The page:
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The U.S. needs a true patriot

Melvin B. Miller
The U.S. needs a true patriot
“Wouldn’t it be great if we could be together as a nation all the time, and not just during the games?” (Photo: Dan Drew)

During World War II, American citizens established a very high standard of patriotism. To many of those imbued with those values, the remarks of Donald Trump border on treason. He publicly denounced America’s allies, openly courted Russia, a potentially hostile nation, and mocked Gold Star parents. Earlier he had insulted Sen. John McCain, who heroically chose to endure extended imprisonment with his men rather than be released by the enemy from captivity because of the military reputation of his family. That Trump’s campaign is still viable after this indicates some Americans no longer really value patriotism.

The home front was an important military resource during World War II. Citizens saved tin cans and newspaper, and they accepted with enthusiasm the rationing of food, clothing, gasoline and tires. Many products were not even available as the national industrial effort was restructured to provide military material. Some truckers even resorted to horse and wagons because of the scarcity of gasoline. In the cities as well as the countryside people planted “victory gardens” to grow their own food. It is estimated that millions of victory gardens provided 40 percent of the country’s vegetables.

Despite the hardships, Americans were aware that they were better off than their allies in Europe. Britain suffered an incessant blitzkrieg bombardment, and citizens in France and Italy formed groups of partisans to impede the Nazi military progress by sabotaging supply and communications systems. In Boston and along the East Coast, residents merely had to have blackout curtains to prevent visibility in a possible night time air raid.

During the 1940s there was no television, no computers and no internet. Communication was by radio, newspapers and magazines or news films. During trips to the movies, short films on the war effort would provide visual awareness of what was happening, even if the information was a bit late. There was a national effort to maintain a high level of patriotism in order to support the morale of the armed forces on the front.

Fortunately, President Franklin D. Roosevelt was aware of the economic difficulties of going to war. One problem was to prevent businesses from becoming unreasonably enriched from the profits of manufacturing armaments. He constrained that possibility with excess income and profit taxes. But just as important was the possibility of inflation during wartimes.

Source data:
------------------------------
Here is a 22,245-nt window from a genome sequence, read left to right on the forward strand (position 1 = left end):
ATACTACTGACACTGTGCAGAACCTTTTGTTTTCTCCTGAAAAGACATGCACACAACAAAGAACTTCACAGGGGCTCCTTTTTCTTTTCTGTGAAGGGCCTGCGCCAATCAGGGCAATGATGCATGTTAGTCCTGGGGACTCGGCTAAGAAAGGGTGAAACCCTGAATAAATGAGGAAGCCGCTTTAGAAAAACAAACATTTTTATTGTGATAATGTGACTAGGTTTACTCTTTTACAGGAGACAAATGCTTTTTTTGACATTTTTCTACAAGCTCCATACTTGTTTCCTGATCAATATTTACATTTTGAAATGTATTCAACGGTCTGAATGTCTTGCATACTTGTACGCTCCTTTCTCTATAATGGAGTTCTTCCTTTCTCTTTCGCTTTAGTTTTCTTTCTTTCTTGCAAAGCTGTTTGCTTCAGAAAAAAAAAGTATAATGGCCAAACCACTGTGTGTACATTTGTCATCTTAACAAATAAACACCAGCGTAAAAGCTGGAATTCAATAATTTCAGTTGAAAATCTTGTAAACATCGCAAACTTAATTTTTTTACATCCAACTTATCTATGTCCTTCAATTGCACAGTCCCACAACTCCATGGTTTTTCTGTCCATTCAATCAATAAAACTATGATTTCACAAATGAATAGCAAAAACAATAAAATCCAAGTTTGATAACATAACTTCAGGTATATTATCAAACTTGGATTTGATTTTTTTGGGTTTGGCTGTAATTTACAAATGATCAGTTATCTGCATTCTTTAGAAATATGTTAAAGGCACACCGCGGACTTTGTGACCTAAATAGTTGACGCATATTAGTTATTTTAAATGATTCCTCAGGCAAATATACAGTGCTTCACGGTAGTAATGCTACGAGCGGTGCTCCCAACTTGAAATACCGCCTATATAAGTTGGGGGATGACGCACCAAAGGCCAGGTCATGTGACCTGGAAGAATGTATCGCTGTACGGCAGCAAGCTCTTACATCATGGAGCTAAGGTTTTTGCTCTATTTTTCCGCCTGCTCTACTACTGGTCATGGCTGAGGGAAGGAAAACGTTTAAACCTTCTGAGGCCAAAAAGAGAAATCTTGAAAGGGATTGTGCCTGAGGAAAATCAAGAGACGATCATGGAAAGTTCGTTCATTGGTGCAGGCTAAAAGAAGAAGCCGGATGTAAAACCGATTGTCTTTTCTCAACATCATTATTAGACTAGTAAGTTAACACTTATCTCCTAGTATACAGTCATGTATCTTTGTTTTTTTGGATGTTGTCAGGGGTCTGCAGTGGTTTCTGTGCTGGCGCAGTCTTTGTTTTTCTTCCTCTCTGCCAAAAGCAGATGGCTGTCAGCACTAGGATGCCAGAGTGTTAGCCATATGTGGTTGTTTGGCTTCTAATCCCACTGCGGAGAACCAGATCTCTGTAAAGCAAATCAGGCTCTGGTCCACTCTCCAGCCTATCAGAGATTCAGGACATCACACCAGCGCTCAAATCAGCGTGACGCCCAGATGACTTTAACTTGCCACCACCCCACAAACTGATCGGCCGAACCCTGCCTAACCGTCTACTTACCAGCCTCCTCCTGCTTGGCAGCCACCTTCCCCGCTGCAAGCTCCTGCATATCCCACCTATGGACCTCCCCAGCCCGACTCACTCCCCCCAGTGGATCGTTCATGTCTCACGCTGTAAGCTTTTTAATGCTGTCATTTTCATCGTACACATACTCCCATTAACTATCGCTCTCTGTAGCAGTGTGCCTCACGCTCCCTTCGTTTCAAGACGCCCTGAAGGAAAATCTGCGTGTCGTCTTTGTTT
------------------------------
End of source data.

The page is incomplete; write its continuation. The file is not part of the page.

When a country’s manufacturing capacity is organized for war, then fewer consumer goods are made. Nonetheless, workers have substantial income from making guns and bombs, so they will tend to bid up the prices of the limited supply of consumer goods. To prevent this from happening, Roosevelt launched a “war bond” drive. His campaign induced citizens to save, thus removing millions of dollars from commerce that would otherwise inflate prices.

Patriotism is based upon the principles of democracy and freedom that philosophically undergird the government. African Americans were among the most patriotic citizens in World War II, even though they were at that time the victims of severe racial discrimination. Blacks were nonetheless motivated by the promise of the American Dream. They served with distinction in World War II, most prominently as members of the Tuskegee Airmen.

Patriotism involves more than rooting for the national team competing in the Olympics. Without the inspiration of a caring leader, the people will become self-centered and aggressively competitive. Which candidate for U.S. president is more likely to foster a caring, cooperative society with a strong spirit of patriotism? It is time for citizens to consider the consequences of a wrong decision.